To compute the PSD of the FFT output, we use the computePSD method in the FFT class. The PSD is computed by squaring the real and imaginary parts of the FFT output:

The testPSD method demonstrates the use of computePSD:

The output of the test method appears below:

Figure 1.2-1 shows the PSD of a real input. Real-valued signals are always symmetric about the origin.

Figure 1.2-1. The PSD of a 2048 Sampled Waveform

The implementation of the PSD computation and the graphing are shown in the following section.

1.3. Implementation of the Transforms in the AudioFrame

In the AudioFrame class, we assume that we will be taking the FFT of a real signal. A real signal, like audio, has no imaginary part, only a single value that varies from sample to sample. Thus, we construct a complex input to the FFT, setting the imaginary part of the input equal to zero.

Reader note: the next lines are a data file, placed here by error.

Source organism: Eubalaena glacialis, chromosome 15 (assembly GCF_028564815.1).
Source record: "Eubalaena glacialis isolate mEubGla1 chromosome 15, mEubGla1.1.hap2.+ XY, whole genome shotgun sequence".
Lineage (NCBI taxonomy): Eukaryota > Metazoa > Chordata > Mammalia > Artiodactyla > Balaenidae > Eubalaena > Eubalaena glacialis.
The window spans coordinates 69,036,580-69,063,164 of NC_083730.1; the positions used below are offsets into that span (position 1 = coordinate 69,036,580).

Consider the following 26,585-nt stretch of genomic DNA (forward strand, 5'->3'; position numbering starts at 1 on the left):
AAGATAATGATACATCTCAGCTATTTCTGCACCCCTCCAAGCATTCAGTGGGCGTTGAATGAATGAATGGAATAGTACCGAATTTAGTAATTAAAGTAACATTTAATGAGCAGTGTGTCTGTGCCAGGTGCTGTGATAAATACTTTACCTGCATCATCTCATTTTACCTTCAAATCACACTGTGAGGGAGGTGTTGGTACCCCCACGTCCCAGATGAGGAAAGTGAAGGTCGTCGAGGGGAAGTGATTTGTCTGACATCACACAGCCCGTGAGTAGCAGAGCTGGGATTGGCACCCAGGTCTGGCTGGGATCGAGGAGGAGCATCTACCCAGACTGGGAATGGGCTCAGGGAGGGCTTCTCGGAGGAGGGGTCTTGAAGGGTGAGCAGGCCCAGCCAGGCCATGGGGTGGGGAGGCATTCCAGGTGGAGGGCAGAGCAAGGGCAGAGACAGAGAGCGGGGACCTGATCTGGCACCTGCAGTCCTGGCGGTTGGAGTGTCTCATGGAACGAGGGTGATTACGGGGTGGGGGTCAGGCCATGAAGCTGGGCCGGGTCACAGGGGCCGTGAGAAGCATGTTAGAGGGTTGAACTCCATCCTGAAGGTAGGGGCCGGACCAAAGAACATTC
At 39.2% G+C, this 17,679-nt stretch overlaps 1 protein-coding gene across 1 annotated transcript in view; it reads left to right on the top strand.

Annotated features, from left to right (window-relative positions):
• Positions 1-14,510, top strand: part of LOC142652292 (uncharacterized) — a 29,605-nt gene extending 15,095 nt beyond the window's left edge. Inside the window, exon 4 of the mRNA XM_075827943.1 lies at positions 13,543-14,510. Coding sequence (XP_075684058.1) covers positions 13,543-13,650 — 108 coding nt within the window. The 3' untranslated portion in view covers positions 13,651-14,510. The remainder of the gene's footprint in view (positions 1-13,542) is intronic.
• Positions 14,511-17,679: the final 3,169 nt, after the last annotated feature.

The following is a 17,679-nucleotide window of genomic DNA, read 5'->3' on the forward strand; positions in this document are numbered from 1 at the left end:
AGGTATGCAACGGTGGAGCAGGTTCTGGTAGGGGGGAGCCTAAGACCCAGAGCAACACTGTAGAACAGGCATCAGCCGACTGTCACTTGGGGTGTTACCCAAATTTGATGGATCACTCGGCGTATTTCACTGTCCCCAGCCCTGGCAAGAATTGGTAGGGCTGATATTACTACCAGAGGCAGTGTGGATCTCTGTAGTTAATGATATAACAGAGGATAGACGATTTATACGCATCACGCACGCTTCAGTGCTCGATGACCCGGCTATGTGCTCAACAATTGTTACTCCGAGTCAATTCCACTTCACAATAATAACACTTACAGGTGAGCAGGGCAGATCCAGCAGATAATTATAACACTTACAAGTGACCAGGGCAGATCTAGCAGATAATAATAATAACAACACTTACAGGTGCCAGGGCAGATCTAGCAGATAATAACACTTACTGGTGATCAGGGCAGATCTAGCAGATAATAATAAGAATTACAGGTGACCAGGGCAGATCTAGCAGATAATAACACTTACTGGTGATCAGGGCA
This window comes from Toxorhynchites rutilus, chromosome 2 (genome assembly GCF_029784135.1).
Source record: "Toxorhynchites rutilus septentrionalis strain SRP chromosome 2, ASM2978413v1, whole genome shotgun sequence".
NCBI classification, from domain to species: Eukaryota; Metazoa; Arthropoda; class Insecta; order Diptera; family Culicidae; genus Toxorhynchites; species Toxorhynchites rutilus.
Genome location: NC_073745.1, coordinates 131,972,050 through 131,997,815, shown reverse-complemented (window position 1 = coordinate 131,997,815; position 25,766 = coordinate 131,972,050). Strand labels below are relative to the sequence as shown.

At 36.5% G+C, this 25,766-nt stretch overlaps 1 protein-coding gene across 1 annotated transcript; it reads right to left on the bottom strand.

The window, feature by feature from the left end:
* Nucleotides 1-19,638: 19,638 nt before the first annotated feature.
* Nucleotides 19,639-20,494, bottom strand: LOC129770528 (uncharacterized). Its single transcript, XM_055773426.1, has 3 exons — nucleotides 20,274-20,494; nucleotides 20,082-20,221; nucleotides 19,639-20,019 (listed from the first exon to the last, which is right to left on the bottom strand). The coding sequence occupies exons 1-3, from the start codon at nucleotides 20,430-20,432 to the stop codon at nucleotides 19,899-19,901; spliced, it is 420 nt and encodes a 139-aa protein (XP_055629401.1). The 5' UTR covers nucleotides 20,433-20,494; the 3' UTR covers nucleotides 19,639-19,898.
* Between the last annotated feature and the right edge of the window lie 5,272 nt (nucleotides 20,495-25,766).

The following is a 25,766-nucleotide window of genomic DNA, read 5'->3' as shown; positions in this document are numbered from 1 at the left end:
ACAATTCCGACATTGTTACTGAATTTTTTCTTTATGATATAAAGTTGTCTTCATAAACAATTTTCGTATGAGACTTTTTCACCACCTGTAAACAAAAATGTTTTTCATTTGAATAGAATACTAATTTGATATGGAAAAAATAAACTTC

When taking the IFFT, a signal that starts as being real will end up as a real signal. The exception to this occurs when a spectral modification introduces terms that do not null out in the imaginary plane.

Figure 1.3-1 shows the part of the Audio menu in the MainMenuBar in the AudioFrame that contains the transform fragments for performing the FFT manipulations. The keyboard shortcuts are shown in brackets (i.e., ‘[1]’).

Figure 1.3-1. The Transform Fragment of the AudioFrame

In the following DFT and IDFT code, we include facilities for benchmarking the execution of the DFT on long sequences.

The IDFT method follows: